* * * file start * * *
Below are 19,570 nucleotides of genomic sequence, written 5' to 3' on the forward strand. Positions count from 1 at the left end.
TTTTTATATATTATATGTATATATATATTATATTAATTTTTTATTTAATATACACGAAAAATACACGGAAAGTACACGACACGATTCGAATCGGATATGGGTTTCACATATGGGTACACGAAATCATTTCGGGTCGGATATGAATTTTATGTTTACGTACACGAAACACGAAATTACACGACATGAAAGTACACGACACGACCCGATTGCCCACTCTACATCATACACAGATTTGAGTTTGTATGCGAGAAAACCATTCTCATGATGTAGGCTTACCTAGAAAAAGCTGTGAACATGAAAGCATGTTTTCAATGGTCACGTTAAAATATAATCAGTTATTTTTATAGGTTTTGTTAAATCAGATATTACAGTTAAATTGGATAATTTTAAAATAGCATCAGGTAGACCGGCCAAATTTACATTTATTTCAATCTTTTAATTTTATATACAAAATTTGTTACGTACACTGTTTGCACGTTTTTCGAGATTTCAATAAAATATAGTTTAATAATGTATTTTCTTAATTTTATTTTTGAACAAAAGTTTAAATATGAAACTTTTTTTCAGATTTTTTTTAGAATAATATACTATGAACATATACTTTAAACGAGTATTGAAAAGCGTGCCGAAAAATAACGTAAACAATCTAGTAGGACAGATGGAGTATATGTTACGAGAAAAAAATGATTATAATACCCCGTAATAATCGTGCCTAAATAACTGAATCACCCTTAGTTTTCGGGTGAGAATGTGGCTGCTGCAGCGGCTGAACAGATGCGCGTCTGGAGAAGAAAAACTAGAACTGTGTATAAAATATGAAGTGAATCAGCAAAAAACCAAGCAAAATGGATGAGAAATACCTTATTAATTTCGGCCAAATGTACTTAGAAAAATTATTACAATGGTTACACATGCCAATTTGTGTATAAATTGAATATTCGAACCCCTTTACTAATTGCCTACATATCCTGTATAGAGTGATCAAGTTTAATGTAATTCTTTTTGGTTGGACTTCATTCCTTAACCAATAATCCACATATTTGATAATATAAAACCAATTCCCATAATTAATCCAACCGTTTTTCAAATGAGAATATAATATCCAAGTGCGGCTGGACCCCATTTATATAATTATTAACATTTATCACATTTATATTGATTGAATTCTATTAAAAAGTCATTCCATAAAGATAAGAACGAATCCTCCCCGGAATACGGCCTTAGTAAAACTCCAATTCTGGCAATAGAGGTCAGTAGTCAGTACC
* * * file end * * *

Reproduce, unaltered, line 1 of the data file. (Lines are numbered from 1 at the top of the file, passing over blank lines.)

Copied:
Below are 19,570 nucleotides of genomic sequence, written 5' to 3' on the forward strand. Positions count from 1 at the left end.